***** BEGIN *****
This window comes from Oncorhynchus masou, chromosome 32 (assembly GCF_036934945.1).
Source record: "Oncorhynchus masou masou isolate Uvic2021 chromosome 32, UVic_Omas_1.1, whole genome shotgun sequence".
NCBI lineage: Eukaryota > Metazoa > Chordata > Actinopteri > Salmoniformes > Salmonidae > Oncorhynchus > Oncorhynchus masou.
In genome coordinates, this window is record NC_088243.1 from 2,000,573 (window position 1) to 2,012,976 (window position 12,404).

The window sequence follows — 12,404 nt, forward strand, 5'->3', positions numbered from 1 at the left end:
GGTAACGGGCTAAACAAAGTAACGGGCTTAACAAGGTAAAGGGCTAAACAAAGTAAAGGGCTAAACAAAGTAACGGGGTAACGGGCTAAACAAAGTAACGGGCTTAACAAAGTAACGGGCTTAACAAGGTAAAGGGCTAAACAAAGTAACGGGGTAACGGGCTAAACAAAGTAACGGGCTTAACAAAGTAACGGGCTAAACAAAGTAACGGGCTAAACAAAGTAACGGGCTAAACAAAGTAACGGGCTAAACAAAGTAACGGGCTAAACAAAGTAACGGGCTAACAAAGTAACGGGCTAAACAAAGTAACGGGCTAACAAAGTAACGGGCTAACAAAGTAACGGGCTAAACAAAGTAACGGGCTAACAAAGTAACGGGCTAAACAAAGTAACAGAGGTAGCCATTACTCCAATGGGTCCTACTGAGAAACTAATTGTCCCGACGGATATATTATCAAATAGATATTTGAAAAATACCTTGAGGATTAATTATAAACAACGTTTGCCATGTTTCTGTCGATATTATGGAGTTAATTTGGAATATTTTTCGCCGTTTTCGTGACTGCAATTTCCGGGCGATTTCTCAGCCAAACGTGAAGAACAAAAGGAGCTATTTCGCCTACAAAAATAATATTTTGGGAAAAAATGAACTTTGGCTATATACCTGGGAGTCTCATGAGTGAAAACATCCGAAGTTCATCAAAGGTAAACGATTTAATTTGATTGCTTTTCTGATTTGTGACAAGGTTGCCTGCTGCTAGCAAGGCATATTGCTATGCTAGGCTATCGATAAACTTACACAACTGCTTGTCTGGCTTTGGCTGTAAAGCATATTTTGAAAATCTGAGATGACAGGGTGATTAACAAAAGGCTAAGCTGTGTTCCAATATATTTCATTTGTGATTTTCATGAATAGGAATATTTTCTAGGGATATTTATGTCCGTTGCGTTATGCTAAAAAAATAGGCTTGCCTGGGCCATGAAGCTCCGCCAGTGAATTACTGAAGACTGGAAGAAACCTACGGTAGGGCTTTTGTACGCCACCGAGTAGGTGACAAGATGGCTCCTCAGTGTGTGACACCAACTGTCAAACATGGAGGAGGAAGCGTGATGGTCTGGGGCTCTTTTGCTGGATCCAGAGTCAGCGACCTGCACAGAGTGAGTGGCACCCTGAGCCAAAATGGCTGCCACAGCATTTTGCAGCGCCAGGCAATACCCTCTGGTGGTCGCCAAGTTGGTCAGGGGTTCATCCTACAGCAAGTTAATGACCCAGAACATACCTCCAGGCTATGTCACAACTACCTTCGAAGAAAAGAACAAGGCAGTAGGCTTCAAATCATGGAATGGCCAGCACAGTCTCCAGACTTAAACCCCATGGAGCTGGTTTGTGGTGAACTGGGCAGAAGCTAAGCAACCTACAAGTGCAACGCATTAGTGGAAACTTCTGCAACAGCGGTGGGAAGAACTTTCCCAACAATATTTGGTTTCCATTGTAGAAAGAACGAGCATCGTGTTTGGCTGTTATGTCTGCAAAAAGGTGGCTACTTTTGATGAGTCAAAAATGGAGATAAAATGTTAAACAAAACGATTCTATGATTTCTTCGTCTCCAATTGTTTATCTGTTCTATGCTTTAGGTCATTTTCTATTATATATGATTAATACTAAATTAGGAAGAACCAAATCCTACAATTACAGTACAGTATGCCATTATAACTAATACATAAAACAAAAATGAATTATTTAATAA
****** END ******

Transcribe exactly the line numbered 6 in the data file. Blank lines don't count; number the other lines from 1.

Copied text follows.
GGTAACGGGCTAAACAAAGTAACGGGCTTAACAAGGTAAAGGGCTAAACAAAGTAAAGGGCTAAACAAAGTAACGGGGTAACGGGCTAAACAAAGTAACGGGCTTAACAAAGTAACGGGCTTAACAAGGTAAAGGGCTAAACAAAGTAACGGGGTAACGGGCTAAACAAAGTAACGGGCTTAACAAAGTAACGGGCTAAACAAAGTAACGGGCTAAACAAAGTAACGGGCTAAACAAAGTAACGGGCTAAACAAAGTAACGGGCTAAACAAAGTAACGGGCTAACAAAGTAACGGGCTAAACAAAGTAACGGGCTAACAAAGTAACGGGCTAACAAAGTAACGGGCTAAACAAAGTAACGGGCTAACAAAGTAACGGGCTAAACAAAGTAACAGAGGTAGCCATTACTCCAATGGGTCCTACTGAGAAACTAATTGTCCCGACGGATATATTATCAAATAGATATTTGAAAAATACCTTGAGGATTAATTATAAACAACGTTTGCCATGTTTCTGTCGATATTATGGAGTTAATTTGGAATATTTTTCGCCGTTTTCGTGACTGCAATTTCCGGGCGATTTCTCAGCCAAACGTGAAGAACAAAAGGAGCTATTTCGCCTACAAAAATAATATTTTGGGAAAAAATGAACTTTGGCTATATACCTGGGAGTCTCATGAGTGAAAACATCCGAAGTTCATCAAAGGTAAACGATTTAATTTGATTGCTTTTCTGATTTGTGACAAGGTTGCCTGCTGCTAGCAAGGCATATTGCTATGCTAGGCTATCGATAAACTTACACAACTGCTTGTCTGGCTTTGGCTGTAAAGCATATTTTGAAAATCTGAGATGACAGGGTGATTAACAAAAGGCTAAGCTGTGTTCCAATATATTTCATTTGTGATTTTCATGAATAGGAATATTTTCTAGGGATATTTATGTCCGTTGCGTTATGCTAAAAAAATAGGCTTGCCTGGGCCATGAAGCTCCGCCAGTGAATTACTGAAGACTGGAAGAAACCTACGGTAGGGCTTTTGTACGCCACCGAGTAGGTGACAAGATGGCTCCTCAGTGTGTGACACCAACTGTCAAACATGGAGGAGGAAGCGTGATGGTCTGGGGCTCTTTTGCTGGATCCAGAGTCAGCGACCTGCACAGAGTGAGTGGCACCCTGAGCCAAAATGGCTGCCACAGCATTTTGCAGCGCCAGGCAATACCCTCTGGTGGTCGCCAAGTTGGTCAGGGGTTCATCCTACAGCAAGTTAATGACCCAGAACATACCTCCAGGCTATGTCACAACTACCTTCGAAGAAAAGAACAAGGCAGTAGGCTTCAAATCATGGAATGGCCAGCACAGTCTCCAGACTTAAACCCCATGGAGCTGGTTTGTGGTGAACTGGGCAGAAGCTAAGCAACCTACAAGTGCAACGCATTAGTGGAAACTTCTGCAACAGCGGTGGGAAGAACTTTCCCAACAATATTTGGTTTCCATTGTAGAAAGAACGAGCATCGTGTTTGGCTGTTATGTCTGCAAAAAGGTGGCTACTTTTGATGAGTCAAAAATGGAGATAAAATGTTAAACAAAACGATTCTATGATTTCTTCGTCTCCAATTGTTTATCTGTTCTATGCTTTAGGTCATTTTCTATTATATATGATTAATACTAAATTAGGAAGAACCAAATCCTACAATTACAGTACAGTATGCCATTATAACTAATACATAAAACAAAAATGAATTATTTAATAA